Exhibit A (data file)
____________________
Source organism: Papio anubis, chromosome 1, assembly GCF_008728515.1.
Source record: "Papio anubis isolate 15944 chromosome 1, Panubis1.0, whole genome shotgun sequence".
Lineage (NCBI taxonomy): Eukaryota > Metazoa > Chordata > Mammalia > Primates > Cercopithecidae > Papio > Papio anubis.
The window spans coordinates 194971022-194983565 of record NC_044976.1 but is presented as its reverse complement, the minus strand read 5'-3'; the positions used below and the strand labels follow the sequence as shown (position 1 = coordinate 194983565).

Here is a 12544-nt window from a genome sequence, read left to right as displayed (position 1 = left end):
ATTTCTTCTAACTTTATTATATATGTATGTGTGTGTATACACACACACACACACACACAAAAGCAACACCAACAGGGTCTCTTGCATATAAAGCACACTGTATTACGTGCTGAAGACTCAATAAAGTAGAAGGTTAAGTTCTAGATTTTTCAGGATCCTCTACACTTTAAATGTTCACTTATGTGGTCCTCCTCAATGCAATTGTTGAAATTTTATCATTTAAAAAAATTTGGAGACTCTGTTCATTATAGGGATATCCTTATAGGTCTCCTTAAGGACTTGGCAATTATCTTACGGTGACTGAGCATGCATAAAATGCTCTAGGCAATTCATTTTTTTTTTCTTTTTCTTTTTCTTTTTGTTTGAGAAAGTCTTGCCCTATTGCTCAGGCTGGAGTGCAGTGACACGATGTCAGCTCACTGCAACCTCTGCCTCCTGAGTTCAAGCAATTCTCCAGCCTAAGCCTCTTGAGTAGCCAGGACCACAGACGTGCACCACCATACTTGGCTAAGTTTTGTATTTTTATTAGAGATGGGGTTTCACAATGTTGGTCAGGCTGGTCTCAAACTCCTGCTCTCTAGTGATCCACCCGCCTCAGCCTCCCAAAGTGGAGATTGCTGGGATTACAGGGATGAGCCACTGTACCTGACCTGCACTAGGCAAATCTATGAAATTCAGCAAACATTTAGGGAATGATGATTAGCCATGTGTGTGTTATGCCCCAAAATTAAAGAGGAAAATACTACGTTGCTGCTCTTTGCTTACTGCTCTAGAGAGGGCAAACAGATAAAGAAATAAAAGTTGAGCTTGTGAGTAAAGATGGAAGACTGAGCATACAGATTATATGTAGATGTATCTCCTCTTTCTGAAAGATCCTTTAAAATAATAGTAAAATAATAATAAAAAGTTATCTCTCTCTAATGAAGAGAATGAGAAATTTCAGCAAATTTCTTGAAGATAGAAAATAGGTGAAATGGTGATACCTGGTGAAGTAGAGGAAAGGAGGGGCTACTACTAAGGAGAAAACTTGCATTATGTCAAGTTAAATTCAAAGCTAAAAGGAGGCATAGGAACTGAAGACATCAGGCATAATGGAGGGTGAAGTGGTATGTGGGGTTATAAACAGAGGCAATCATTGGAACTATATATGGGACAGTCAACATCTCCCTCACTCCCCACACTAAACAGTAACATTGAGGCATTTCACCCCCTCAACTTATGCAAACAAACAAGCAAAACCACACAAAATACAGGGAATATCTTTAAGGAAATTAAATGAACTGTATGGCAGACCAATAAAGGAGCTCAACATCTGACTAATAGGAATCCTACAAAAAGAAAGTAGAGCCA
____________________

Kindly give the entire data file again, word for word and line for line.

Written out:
Source organism: Papio anubis, chromosome 1, assembly GCF_008728515.1.
Source record: "Papio anubis isolate 15944 chromosome 1, Panubis1.0, whole genome shotgun sequence".
Lineage (NCBI taxonomy): Eukaryota > Metazoa > Chordata > Mammalia > Primates > Cercopithecidae > Papio > Papio anubis.
The window spans coordinates 194971022-194983565 of record NC_044976.1 but is presented as its reverse complement, the minus strand read 5'-3'; the positions used below and the strand labels follow the sequence as shown (position 1 = coordinate 194983565).

Here is a 12544-nt window from a genome sequence, read left to right as displayed (position 1 = left end):
ATTTCTTCTAACTTTATTATATATGTATGTGTGTGTATACACACACACACACACACACAAAAGCAACACCAACAGGGTCTCTTGCATATAAAGCACACTGTATTACGTGCTGAAGACTCAATAAAGTAGAAGGTTAAGTTCTAGATTTTTCAGGATCCTCTACACTTTAAATGTTCACTTATGTGGTCCTCCTCAATGCAATTGTTGAAATTTTATCATTTAAAAAAATTTGGAGACTCTGTTCATTATAGGGATATCCTTATAGGTCTCCTTAAGGACTTGGCAATTATCTTACGGTGACTGAGCATGCATAAAATGCTCTAGGCAATTCATTTTTTTTTTCTTTTTCTTTTTCTTTTTGTTTGAGAAAGTCTTGCCCTATTGCTCAGGCTGGAGTGCAGTGACACGATGTCAGCTCACTGCAACCTCTGCCTCCTGAGTTCAAGCAATTCTCCAGCCTAAGCCTCTTGAGTAGCCAGGACCACAGACGTGCACCACCATACTTGGCTAAGTTTTGTATTTTTATTAGAGATGGGGTTTCACAATGTTGGTCAGGCTGGTCTCAAACTCCTGCTCTCTAGTGATCCACCCGCCTCAGCCTCCCAAAGTGGAGATTGCTGGGATTACAGGGATGAGCCACTGTACCTGACCTGCACTAGGCAAATCTATGAAATTCAGCAAACATTTAGGGAATGATGATTAGCCATGTGTGTGTTATGCCCCAAAATTAAAGAGGAAAATACTACGTTGCTGCTCTTTGCTTACTGCTCTAGAGAGGGCAAACAGATAAAGAAATAAAAGTTGAGCTTGTGAGTAAAGATGGAAGACTGAGCATACAGATTATATGTAGATGTATCTCCTCTTTCTGAAAGATCCTTTAAAATAATAGTAAAATAATAATAAAAAGTTATCTCTCTCTAATGAAGAGAATGAGAAATTTCAGCAAATTTCTTGAAGATAGAAAATAGGTGAAATGGTGATACCTGGTGAAGTAGAGGAAAGGAGGGGCTACTACTAAGGAGAAAACTTGCATTATGTCAAGTTAAATTCAAAGCTAAAAGGAGGCATAGGAACTGAAGACATCAGGCATAATGGAGGGTGAAGTGGTATGTGGGGTTATAAACAGAGGCAATCATTGGAACTATATATGGGACAGTCAACATCTCCCTCACTCCCCACACTAAACAGTAACATTGAGGCATTTCACCCCCTCAACTTATGCAAACAAACAAGCAAAACCACACAAAATACAGGGAATATCTTTAAGGAAATTAAATGAACTGTATGGCAGACCAATAAAGGAGCTCAACATCTGACTAATAGGAATCCTACAAAAAGAAAGTAGAGCCA